“A Stark Reminder of the College’s Racist Past.” Catherine Epstein, provost and dean of the faculty, sculpted Khalil Gibran Muhammed’s The Condemnation of Blackness: Race, Crime, and the Making of Modern Urban America. While reading the book before Muhammed gave a talk at Amherst in 2020, she came across the name Richmond Mayo-Smith (class of 1875), for whom an Amherst dorm is named. He was a Columbia statistics professor whose books included 1890’s Emigration and Immigration. Notes Epstein: “While a pioneer in the field of statistics, by today’s standard his work was profoundly racist and anti-immigrant.” She chose The Condemnation of Blackness as her solidarity book “because it is a stark reminder of the College’s racist past…and all of the work we must continue to do to uncover challenging aspects of the history of Amherst College.” 

Top row (l to r): Invisible Man, sculpted by Aneeka A. Henderson, associate professor of American studies; James Baldwin’s Collected Essays, sculpted by Nicola Courtright, the William McCall Vickery 1957 Professor of the History of Art; The Warmth of Other Suns, sculpted by Allen Hart ’82, the Manwell Family Professor of Life Sciences (Psychology); The Condemnation of Blackness, sculpted by Catherine Epstein, provost and dean of faculty.
Bottom row (l to r): Black Elk Speaks, sculpted by Betsey Garand, senior resident artist in the Department of Art and the History of Art; War Against All Puerto Ricans: Revolution and Terror in America’s Colony, sculpted by Stephanie Ramírez, Amherst’s associate director of social and new media; Where Are all the Librarians of Color?, sculpted by Martin Garnar, director of the library; This Bridge Called My Back: Writings by Radical Women of Color, sculpted by Sara Smith, arts and humanities librarian.

A crowd gathers around Sonya Clark in the Frost Library, reading aloud statements that define solidarity

2,768 Comments. Clark gives first-year seminar students handout sheets filled with comments from an Instagram post in which folks were asked what solidarity means to them. Students took turns reading the comments aloud, and after that, Clark had them speak the separate comments in unison, in an overlapping chorus of solidarity. Clark said that here were so many handouts that, bound together, they’d make a book.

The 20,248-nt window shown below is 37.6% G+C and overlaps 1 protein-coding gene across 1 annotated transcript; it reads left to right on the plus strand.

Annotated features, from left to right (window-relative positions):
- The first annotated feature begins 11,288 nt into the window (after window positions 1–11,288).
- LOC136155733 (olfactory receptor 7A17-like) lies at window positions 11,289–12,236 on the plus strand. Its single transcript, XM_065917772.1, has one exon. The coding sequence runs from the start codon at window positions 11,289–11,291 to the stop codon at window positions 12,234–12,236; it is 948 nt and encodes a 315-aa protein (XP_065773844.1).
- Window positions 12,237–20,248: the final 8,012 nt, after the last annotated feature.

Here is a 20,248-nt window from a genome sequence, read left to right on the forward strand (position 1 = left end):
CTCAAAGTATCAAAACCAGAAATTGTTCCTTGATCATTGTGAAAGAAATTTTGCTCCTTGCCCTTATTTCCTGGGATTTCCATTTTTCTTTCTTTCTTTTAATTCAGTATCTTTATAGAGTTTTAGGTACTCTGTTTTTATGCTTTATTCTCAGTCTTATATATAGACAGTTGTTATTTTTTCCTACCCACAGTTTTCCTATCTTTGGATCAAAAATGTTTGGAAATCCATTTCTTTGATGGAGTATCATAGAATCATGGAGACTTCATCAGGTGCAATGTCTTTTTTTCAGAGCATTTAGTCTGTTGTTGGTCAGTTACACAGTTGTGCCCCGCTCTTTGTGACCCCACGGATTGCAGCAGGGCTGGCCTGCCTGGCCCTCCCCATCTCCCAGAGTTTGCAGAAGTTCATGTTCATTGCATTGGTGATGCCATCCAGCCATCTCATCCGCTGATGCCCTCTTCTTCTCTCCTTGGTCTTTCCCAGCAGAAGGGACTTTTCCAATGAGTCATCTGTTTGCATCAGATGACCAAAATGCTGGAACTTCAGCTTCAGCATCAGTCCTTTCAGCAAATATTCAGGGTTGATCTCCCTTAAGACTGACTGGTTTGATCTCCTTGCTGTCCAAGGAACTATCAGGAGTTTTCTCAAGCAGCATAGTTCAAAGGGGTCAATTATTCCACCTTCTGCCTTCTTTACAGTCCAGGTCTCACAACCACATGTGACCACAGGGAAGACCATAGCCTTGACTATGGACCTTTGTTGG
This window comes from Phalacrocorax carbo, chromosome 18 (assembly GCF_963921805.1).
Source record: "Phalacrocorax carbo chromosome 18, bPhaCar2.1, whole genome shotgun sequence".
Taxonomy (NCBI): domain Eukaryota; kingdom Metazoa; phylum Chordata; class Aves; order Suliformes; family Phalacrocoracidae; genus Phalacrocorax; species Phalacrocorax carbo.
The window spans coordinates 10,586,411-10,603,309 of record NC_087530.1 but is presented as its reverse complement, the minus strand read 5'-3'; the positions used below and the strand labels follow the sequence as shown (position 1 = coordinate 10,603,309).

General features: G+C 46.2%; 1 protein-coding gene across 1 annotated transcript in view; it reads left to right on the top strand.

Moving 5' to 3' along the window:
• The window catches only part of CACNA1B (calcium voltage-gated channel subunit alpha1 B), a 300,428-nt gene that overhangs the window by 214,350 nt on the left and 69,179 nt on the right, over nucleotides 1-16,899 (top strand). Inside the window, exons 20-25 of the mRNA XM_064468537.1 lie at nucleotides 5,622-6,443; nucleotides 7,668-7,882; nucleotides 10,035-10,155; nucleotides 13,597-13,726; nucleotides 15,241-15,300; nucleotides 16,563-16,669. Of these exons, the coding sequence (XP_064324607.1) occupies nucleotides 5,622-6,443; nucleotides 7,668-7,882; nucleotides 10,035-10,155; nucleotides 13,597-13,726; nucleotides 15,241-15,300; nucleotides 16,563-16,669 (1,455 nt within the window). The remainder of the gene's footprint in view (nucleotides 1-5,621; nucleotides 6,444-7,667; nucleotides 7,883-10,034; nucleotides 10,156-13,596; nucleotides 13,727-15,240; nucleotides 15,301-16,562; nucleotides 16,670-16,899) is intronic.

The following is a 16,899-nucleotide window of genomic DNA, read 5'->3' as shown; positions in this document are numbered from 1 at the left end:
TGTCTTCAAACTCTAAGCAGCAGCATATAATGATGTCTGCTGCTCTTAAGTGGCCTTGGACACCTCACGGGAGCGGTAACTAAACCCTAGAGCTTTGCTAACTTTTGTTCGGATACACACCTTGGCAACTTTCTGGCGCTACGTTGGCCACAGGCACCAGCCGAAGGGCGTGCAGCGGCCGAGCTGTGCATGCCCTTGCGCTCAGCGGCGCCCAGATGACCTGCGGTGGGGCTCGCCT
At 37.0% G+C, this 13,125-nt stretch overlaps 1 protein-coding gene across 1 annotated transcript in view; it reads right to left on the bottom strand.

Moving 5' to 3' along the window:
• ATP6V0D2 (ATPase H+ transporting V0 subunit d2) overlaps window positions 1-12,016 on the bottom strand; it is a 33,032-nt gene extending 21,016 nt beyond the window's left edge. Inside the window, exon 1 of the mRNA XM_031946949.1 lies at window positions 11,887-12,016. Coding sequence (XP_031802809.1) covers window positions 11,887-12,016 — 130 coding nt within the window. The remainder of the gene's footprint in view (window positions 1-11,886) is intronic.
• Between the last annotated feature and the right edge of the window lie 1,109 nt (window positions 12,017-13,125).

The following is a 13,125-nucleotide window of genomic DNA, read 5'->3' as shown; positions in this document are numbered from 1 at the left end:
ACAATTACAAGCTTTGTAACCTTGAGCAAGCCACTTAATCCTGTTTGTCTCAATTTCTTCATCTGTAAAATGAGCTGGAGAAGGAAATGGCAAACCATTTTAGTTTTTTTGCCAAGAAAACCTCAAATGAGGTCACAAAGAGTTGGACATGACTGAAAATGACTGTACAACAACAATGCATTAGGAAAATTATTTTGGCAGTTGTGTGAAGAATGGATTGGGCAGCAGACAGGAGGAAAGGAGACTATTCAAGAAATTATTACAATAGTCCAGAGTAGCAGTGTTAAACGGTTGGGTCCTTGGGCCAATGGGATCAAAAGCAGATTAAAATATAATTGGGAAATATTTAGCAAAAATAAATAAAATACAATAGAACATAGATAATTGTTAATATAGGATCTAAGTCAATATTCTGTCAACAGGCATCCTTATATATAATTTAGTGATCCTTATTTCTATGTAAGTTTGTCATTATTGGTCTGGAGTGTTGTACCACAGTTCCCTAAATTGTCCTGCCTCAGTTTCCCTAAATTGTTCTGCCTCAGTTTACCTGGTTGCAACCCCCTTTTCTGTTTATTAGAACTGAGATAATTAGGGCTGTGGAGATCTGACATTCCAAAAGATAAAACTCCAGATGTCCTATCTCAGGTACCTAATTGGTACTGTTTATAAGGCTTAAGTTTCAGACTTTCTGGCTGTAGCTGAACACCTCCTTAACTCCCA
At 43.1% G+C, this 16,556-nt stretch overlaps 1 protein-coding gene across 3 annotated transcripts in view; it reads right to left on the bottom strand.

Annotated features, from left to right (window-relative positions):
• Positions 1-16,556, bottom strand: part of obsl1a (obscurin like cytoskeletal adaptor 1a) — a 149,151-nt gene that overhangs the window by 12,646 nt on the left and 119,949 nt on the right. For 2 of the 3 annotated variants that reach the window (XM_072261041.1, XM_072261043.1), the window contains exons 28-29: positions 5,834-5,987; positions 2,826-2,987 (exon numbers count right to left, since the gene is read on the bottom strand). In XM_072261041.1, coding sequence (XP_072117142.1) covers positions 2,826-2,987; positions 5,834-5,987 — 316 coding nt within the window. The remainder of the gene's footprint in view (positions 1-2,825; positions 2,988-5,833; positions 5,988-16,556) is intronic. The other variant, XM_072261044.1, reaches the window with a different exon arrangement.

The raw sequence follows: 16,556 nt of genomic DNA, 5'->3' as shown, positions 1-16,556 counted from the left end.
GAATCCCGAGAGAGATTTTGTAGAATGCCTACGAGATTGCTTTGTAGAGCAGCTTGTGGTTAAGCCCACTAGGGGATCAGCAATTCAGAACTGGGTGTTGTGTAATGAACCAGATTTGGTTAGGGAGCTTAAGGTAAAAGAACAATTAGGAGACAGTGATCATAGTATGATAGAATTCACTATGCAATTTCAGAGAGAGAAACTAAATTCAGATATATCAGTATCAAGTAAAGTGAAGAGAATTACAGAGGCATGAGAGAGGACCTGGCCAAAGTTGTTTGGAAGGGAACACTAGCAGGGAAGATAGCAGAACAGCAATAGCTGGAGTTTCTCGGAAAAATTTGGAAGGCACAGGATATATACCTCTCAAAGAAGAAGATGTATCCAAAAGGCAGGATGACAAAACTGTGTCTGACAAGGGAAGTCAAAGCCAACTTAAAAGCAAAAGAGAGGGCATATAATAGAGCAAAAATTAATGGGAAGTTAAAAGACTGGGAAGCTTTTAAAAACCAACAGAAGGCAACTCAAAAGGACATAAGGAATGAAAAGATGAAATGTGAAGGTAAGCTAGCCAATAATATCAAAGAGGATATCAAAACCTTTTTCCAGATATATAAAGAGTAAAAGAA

A sculpted copy of Women, Race and Class by Angela Davis

Angela Davis Spoke to Her. Emily Potter-Ndiaye, the Dwight and Kirsten Poler & Andrew W. Mellon Head of Education and Curator of Academic Programs, first read Angela Davis’ 1981 book Women, Race and Class when she was 19, in an intro class in women’s and gender studies. “It taught me how women with privilege contribute to other women’s oppression, and how Black women’s political imaginations for liberation have shaped progress in the U.S. for generations,” she says. “Reading it at that moment ignited in me a seeking of other ways of being a white woman in the world—towards solidarity and mutual liberation.”

Students listening to a speaker during the solidarity seminar

A Different Kind of Seminar. First-year seminar students streamed in to Frost to learn about the Solidarity Book Project, participate in its messaging and browse the display. The seminars that took part included “New Women in America” (Professor Wendy Bergoffen); “Encounters with Nature” (Professor Nicola Courtright); “Race, Gender and Ethnicity in Latin American Arts” (Professor Paul Schroeder Rodriguez); and “Utopias” (Professor Karen Koehler). At one point, students in “Thinking Body, Dancing Mind” (Professor Jenna Riegel) found spots around the library, sat and put on headphones, and listened to music they’d chosen that conjured the idea of solidarity.

A copy of the Diary of a Young Girl with a rainbow colored fist carved into the fore edge of the book

“Paper Has More Patience Than People.” So Anne Frank wrote of how her diary offered consolation while she hid with her family and others during the Holocaust. Julianne Mahler, a retired geologist and artist (who already worked with paper and recycled books) heard about the Solidarity Book Project and decided to participate. “I am a scientist in a world that is a bit afraid of science and does not think of women as scientists,” she wrote on the form for submitting a book. “I am Jewish in a world that is mostly not Jewish. And one of my children identifies as LGBTQ, with a partner who is gender-fluid, in a world that is a dangerous place for that community.” She chose The Diary of a Young Girl “because reading that book was the first time I was able to personalize, and internalize, what it felt like to be hated for a circumstance of birth.”

An aerial view of the Solidarity Book project inside Frost Library.

The Work Continues in the World. A number of students and alumni helped manage the Solidarity Book Project. The team included Joanna Booth ’19, Amir Hall ’17, Jonathan Jackson ’19, Mika Obayashi ’19, Andrew Smith ’18, Jacinta Smith ’25 and Christin Washington ’17. At the final ceremony this semester, President Biddy Martin said of the project, “It’s so Amherst to involve books!” Clark is now exploring ways for other institutions to create their own Solidarity Book Projects. “The fist has been used over and over and over again as a symbol to talk about solidarity with subjugated and oppressed people,” she says. “There is a fight there.” And one of the advantages of working with a book is that it’s something familiar, she added: “It’s a common object that has such capacity to hold so much of who we are—and to shape who we might be.”